"Is not the work absolutely magnificent?" said the two officers of the crown, already
mentioned. "If your Majesty will only be pleased to look at it! What a splendid design!
What glorious colors!" and at the same time they pointed to the empty frames; for they
imagined that everyone else could see this exquisite piece of workmanship.

"How is this?" said the Emperor to himself. "I can see nothing! This is indeed a terrible
affair! Am I a simpleton, or am I unfit to be an Emperor? That would be the worst thing
that could happen--Oh! the cloth is charming," said he, aloud. "It has my complete
approval." And he smiled most graciously, and looked closely at the empty looms; for on
no account would he say that he could not see what two of the officers of his court had
praised so much. All his staff now strained their eyes, hoping to discover something on
the looms, but they could see no more than the others; nevertheless, they all exclaimed,
"Oh, how beautiful!" and advised his majesty to have some new clothes made from this
splendid material, for the approaching procession. "Magnificent! Charming! Excellent!"
resounded on all sides; and everyone was uncommonly happy. The Emperor shared in the
general satisfaction; and presented the impostors with the ribbon of an order of
knighthood, to be worn in their button-holes, and the title of "Gentlemen Weavers."

The rogues sat up the whole night before the procession was to take place, and had
sixteen lights burning, so that everyone might see how anxious they were to finish the
Emperor's new suit. They pretended to roll the cloth off the looms; cut the air with their
scissors; and sewed with needles without any thread in them. "See!" cried they, at last.
"The Emperor's new clothes are ready!"

And now the Emperor, with all the grandees of his court, came to the weavers; and the
rogues raised their arms, as if in the act of holding something up, saying, "Here are your
Majesty's trousers! Here is the scarf! Here is the mantle! The whole suit is as light as a
cobweb; one might fancy one has nothing at all on, when dressed in it; that, however, is
the great virtue of this delicate cloth."

"Yes indeed!" said all the courtiers, although not one of them could see anything of this
exquisite manufacture.

"If your Imperial Majesty will be graciously pleased to take off your clothes, we will fit on
the new suit, in front of the looking glass."

The Emperor was accordingly undressed, and the rogues pretended to array him in his
new suit; the Emperor turning round, from side to side, before the looking glass.

"How splendid his Majesty looks in his new clothes, and how well they fit!" everyone
cried out. "What a design! What colors! These are indeed royal robes!"

"The canopy which is to be borne over your Majesty, in the procession, is waiting,"
announced the chief master of the ceremonies.

"I am quite ready," answered the Emperor. "Do my new clothes fit well?" asked he,
turning himself round again before the looking glass, in order that he might appear to be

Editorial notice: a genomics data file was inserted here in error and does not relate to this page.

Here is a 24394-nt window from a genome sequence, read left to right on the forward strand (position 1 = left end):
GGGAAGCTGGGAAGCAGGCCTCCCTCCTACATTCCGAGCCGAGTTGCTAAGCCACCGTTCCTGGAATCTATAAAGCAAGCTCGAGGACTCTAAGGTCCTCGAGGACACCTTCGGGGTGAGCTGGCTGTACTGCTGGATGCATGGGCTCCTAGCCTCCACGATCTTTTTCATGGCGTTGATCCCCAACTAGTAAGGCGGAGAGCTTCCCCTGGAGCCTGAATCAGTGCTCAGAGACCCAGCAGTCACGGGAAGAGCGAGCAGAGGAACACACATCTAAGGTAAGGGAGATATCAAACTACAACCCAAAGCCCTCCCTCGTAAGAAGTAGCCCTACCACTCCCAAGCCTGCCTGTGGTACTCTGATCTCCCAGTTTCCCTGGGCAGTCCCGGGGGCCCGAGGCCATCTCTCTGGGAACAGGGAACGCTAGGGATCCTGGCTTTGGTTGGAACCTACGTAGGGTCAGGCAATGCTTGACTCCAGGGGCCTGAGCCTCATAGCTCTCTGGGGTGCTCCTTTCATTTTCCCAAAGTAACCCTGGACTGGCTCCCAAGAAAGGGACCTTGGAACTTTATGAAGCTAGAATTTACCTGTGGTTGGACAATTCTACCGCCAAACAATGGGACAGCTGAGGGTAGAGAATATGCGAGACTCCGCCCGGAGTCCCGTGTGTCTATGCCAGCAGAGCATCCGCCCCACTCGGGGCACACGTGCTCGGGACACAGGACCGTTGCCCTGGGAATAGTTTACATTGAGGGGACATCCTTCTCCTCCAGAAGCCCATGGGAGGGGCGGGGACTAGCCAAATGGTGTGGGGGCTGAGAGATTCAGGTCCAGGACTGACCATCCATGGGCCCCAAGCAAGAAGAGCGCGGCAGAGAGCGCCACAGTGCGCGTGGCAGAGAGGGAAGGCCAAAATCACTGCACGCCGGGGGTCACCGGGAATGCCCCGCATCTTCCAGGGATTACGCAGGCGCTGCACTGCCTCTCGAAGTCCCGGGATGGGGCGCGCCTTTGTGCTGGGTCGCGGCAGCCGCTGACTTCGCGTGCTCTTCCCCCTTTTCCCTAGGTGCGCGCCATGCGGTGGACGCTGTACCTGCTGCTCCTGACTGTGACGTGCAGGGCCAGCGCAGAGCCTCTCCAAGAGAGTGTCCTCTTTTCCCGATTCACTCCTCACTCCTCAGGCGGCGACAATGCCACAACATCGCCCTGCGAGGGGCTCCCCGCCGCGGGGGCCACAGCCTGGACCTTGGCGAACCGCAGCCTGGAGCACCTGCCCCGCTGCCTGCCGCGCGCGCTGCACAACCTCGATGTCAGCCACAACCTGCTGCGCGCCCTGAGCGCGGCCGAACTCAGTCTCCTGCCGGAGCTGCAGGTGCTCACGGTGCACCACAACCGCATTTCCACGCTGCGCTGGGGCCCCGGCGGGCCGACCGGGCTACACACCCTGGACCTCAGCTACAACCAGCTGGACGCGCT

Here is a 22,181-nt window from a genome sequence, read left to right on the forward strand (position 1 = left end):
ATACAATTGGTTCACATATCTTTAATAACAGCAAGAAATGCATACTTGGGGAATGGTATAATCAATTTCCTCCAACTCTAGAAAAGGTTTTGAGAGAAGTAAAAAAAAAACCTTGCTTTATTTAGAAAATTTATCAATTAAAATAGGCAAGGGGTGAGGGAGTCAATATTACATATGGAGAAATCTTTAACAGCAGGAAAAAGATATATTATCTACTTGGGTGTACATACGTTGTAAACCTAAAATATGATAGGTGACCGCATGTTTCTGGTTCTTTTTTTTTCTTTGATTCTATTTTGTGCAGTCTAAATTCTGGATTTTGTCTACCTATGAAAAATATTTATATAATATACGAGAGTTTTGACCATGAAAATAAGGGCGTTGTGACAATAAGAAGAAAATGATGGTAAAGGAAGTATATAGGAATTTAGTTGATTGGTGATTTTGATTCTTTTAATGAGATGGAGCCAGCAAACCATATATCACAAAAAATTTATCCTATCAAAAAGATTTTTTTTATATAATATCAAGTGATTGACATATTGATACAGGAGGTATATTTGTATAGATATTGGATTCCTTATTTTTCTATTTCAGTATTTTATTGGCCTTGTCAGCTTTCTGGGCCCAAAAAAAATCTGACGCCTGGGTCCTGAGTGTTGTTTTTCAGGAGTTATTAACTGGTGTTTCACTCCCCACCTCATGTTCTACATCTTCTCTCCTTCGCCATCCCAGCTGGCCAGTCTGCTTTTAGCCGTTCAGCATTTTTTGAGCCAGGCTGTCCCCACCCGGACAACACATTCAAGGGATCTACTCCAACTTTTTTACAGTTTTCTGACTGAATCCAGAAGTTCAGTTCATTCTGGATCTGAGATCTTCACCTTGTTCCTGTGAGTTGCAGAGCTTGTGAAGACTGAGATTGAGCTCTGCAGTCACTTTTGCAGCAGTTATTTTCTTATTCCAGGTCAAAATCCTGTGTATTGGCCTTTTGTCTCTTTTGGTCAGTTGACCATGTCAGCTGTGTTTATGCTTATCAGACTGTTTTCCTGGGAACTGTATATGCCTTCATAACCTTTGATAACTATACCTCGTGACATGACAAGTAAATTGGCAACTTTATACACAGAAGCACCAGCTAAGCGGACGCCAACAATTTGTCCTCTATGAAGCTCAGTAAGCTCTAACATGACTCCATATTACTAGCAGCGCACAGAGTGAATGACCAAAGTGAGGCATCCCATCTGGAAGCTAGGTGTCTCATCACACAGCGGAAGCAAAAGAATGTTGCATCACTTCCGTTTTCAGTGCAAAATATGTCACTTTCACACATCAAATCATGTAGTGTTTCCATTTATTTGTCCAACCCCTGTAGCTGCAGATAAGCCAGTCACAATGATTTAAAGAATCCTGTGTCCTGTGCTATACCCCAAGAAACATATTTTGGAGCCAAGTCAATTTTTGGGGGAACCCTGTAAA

examining his handsome suit.

The lords of the bedchamber, who were to carry his Majesty's train felt about on the
ground, as if they were lifting up the ends of the mantle; and pretended to be carrying
something; for they would by no means betray anything like simplicity, or unfitness for
their office.

So now the Emperor walked under his high canopy in the midst of the procession,
through the streets of his capital; and all the people standing by, and those at the windows,
cried out, "Oh! How beautiful are the Emperor's new clothes! What a magnificent train
there is to the mantle; and how gracefully the scarf hangs!" in short, no one would admit
that he could not see these much-admired clothes; because, in doing so, he would have
declared himself either a simpleton or unfit for his office. Certainly, none of the Emperor's
various suits, had ever made so great an impression, as these invisible ones.

"But the Emperor has nothing at all on!" said a little child.

"Listen to the voice of innocence!" exclaimed his father; and what the child had said was
whispered from one to another.

"But he has nothing at all on!" at last cried out all the people. The Emperor was vexed, for
he knew that the people were right; but he thought the procession must go on now! And
the lords of the bedchamber took greater pains than ever, to appear holding up a train,
although, in reality, there was no train to hold.
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The Emperor
"These must, indeed, be splendid clothes!" thought the Emperor. "Had I such a suit, I
might at once find out what men in my realms are unfit for their office, and also be able
to distinguish the wise from the foolish! This stuff must be woven for me immediately."
And he caused large sums of money to be given to both the weavers in order that they
might begin their work directly.

So the two pretend weavers set up two looms, and affected to work very busily, though
in reality they did nothing at all. They asked for the most delicate silk and the purest gold
thread; put both into their own knapsacks; and then continued their pretend work at the
empty looms until late at night.